Low Expansion Alloys

Invar (Alloy 36), Alloy 42, & Super Invar

Low expansion alloys are iron-nickel alloys with face-centered cubic crystal structure.  These alloys have very low coefficients of thermal expansion over certain temperature ranges, which are related to ferromagnetism.  Each low expansion alloy’s Curie temperature, the temperature below which it is ferromagnetic, results in a low thermal expansivity anomaly, often referred to as the “Invar Effect.”

Thanks to a very high magnetic permeability, low expansion alloys are useful in transformers, cores, and laminations for efficient motors, relays and solenoids.  They are used extensively where changes in mechanical properties with temperature could be a problem.

Invar: Also called Alloy 36 or Invar 36, Invar is a low expansion alloy whose name is derived from “invariable” because it won’t react to thermal expansion.  Invar is used predominantly in precision instruments like stencils, fine line etching and laser cutting, as well as scientific instruments, physics laboratory devices, motor valves and solar panel manufacturing tools.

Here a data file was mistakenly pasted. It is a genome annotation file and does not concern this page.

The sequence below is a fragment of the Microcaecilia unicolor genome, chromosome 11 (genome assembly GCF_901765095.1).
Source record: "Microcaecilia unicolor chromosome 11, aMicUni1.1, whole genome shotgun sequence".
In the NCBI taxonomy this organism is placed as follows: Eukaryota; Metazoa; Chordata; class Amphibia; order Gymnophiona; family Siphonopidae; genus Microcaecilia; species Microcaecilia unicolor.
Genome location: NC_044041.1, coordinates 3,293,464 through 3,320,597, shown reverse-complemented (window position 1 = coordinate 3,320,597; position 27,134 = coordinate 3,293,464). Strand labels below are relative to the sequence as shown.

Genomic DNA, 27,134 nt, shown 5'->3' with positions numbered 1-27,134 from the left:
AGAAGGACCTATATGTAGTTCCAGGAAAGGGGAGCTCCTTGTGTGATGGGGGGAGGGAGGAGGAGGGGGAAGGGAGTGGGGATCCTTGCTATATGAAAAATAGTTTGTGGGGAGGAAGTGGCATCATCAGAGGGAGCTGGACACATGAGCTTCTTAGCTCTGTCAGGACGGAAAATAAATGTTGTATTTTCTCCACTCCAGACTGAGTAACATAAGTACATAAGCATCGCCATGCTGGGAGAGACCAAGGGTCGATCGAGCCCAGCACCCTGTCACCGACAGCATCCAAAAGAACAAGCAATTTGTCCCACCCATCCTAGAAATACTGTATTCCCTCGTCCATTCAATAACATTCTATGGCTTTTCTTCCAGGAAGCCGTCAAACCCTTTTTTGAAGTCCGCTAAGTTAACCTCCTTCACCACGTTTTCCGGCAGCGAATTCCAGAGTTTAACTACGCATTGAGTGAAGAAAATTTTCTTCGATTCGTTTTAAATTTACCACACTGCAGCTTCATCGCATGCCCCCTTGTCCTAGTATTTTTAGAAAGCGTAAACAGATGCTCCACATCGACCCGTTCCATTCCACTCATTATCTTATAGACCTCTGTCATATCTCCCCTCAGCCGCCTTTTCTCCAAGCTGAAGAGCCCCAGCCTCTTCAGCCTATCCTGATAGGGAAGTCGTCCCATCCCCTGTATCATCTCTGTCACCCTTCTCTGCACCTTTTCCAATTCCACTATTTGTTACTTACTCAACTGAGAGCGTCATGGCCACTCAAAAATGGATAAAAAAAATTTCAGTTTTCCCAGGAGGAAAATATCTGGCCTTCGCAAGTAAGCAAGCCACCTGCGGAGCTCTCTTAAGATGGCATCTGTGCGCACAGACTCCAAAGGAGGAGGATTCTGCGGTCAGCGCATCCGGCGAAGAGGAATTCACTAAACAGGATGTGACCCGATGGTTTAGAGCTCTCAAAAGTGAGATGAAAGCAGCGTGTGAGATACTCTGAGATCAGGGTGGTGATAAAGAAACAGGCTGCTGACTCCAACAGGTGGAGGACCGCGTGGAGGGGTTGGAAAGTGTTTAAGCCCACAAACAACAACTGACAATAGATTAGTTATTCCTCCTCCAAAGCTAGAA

42 Alloy: Very similar to Invar, 42 Alloy has a slightly different coefficient of thermal expansion.  42 Alloy is well-suited for the lid, lead frames, stencil/etching and aircraft industries.  Easily machined and formed hot or cold, 42 Alloy is also used extensively in the medical, electronics and automotive industries.

Super Invar Alloy: Super Invar is made up of 31% Nickel & 5% Carbon balance. This alloy has a coefficient of thermal expansion that is close to zero over a restricted temperature range. Super Invar’s useful temperature range is between negative 32 degrees Celsius to 275 degrees Celsius. As the alloy reaches negative 32 degrees, it begins to transform from Austenite to Martinsite.